Atmos Energy Corp. and United Cities Gas Co. have announced an agreement to merge in a share-for-share exchange of common stock.
Atmos distributes natural gas to about 673,000 customers...
A Survey of Recent PUC Rulings
With most restructuring efforts at a standstill in the energy industry, state public utility commissions (PUCs) have tended to shift their attention back to the art and science of ratemaking. For electric and gas utilities, that has meant a renewed emphasis on the mechanics of setting a maximum allowed rate of return on common equity (ROE). In particular, in rate orders handed down during the past 12 months, state PUCs have focused both on declining interest rates and increased financial risks-and how those two factors should affect investor expectations .
The California PUC offers a prime example of the new challenges faced by PUCs across the country in setting ROE. The state PUC sets ROEs for all of its energy utilities in a single, annual generic proceeding, but, in the recent past, the obligatory work of restructuring and deregulation had thrown the annual process off track.
In general, the California PUC begins with a financial model, such as the discounted cash-flow (DCF) model, then tempers those results with a look at interest rates and financial risk. Interest rate trends offer a benchmark to determine whether ROE should move up or down from the last authorized rate. Risk factors help the PUC decide where to place ROE within the range of reasonableness indicated by the financial model.
Lately it appears that California is getting back on track with its ROE reviews. But past disruptions in the procedural schedule have put the state's investor-owned electric utilities on different timetables, introducing staggered start and end dates from company to company for studies used to estimate capital costs, risk, and financial indicators.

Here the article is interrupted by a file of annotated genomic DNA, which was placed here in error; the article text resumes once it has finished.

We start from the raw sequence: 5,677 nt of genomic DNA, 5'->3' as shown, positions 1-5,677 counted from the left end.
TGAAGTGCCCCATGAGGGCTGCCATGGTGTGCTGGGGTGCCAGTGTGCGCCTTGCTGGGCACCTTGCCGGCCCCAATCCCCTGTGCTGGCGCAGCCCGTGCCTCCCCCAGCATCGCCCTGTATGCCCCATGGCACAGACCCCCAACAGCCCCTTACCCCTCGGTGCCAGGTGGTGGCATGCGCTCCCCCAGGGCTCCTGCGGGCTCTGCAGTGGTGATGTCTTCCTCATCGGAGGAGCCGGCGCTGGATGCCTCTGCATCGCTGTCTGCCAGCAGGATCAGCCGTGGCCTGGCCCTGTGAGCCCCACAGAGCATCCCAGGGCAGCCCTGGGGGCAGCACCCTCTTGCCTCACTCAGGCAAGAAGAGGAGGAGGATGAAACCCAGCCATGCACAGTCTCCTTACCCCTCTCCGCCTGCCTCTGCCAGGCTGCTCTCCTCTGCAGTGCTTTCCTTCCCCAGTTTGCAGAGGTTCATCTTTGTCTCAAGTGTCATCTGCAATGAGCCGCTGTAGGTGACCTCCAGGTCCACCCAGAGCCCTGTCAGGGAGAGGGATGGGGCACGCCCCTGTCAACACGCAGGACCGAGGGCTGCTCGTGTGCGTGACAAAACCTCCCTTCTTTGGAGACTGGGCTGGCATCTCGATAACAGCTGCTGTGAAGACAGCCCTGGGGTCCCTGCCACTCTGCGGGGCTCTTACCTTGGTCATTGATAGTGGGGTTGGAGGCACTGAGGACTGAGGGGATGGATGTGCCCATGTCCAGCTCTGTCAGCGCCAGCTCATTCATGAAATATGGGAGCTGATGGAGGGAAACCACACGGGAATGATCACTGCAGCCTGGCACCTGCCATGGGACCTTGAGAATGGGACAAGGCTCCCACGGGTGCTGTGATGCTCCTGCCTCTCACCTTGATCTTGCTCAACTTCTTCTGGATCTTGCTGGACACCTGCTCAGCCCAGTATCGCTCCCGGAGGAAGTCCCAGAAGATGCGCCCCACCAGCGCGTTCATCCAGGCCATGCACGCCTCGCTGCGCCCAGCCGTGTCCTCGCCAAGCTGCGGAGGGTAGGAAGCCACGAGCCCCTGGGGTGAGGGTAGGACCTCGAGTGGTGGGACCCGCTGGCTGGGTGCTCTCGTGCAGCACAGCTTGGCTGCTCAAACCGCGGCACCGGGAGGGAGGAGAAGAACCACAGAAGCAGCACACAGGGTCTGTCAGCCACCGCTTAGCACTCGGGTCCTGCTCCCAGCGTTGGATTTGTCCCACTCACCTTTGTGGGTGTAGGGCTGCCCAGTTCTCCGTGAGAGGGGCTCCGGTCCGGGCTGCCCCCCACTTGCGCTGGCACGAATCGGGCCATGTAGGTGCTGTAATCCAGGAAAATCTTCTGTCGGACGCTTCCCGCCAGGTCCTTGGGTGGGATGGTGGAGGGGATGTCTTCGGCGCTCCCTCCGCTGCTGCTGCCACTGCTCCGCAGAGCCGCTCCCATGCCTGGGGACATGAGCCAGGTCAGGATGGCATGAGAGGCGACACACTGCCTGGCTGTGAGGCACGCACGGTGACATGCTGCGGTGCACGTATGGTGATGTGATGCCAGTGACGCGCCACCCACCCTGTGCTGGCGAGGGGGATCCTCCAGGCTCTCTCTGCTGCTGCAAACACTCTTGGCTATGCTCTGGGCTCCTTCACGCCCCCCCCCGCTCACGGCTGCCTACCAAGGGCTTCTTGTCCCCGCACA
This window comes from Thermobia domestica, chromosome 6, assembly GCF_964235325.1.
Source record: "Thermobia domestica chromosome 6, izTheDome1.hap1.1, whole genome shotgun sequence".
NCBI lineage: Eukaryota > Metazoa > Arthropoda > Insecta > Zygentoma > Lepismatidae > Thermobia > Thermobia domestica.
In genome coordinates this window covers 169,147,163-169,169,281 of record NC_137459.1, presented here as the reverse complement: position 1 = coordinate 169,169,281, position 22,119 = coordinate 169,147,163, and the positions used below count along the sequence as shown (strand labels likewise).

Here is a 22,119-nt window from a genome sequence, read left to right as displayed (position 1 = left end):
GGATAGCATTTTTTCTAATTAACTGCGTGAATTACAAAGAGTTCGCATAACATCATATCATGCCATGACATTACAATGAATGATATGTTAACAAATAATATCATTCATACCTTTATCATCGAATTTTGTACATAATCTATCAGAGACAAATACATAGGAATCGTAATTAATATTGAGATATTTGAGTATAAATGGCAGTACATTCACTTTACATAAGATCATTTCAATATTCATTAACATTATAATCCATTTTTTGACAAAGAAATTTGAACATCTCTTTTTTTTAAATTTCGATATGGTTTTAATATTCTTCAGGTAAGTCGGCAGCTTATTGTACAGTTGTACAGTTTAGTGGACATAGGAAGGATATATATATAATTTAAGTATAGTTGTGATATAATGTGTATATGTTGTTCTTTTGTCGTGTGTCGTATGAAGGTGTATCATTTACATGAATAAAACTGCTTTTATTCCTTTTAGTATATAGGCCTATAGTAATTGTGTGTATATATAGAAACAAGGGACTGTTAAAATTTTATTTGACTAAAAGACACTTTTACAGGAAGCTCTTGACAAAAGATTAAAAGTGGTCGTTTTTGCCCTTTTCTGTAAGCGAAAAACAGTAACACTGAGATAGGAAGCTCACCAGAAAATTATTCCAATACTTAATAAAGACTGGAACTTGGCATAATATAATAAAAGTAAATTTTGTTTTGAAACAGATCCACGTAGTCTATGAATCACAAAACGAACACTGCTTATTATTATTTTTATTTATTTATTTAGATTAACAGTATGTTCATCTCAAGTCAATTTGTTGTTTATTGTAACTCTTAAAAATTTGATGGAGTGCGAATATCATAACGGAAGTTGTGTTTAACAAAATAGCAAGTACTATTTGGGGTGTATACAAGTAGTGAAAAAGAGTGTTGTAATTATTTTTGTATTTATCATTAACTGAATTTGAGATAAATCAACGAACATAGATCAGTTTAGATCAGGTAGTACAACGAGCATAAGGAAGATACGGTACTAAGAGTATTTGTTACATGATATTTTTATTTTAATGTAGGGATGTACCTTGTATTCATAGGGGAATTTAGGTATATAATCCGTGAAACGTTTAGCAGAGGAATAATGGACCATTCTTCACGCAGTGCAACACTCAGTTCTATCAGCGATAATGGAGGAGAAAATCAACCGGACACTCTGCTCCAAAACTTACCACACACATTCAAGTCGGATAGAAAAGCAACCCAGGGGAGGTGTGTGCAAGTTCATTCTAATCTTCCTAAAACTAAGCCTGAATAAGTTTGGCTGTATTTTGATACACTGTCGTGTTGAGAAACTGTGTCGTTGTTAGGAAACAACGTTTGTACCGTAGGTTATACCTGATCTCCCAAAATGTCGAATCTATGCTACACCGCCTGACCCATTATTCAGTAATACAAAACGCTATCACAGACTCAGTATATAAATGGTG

For example, in California's latest reported generic ROE decision for investor-owned energy utilities, issued in November 2002, the PUC increased ROE for San Diego Gas & Electric (SDG&E) in its prior ROE application for calendar year 2003, but not so for Pacific Gas & Electric, Southern California Edison, or Sierra Pacific Power. The reason stemmed from timing differences, as forecasts of interest rate trends pointed steeply downward during the study period applicable to SDG&E .
Nevertheless, policy and mechanics remain important, even in California, regarding two key factors: interest rates and risk.
Interest Rate Trends. In its 2002 ruling, the California PUC stuck with precedent on the effect of interest rates, saying it would continue to rely on "AA"-rated utility bonds rather than 30-year U.S. Treasury bonds as a measure of investor requirements and interest rate trends. The PUC earlier had concluded that prices for 30-year Treasury bonds were susceptible to "tremendous turmoil in the foreign market," as when foreign investors fled to the safety of government-issued securities during the last major stock market sell-off
Financial Risk. On the question of risk, the California PUC also agreed with prior policy that diversifiable risks (those specific to the company) ought not be allowed to inflate the ROE allowance and push rates higher for consumers, since utility companies should be able to mitigate firm-specific risk, such as by assembling a balanced portfolio of investments or supply resources. By contrast, ROE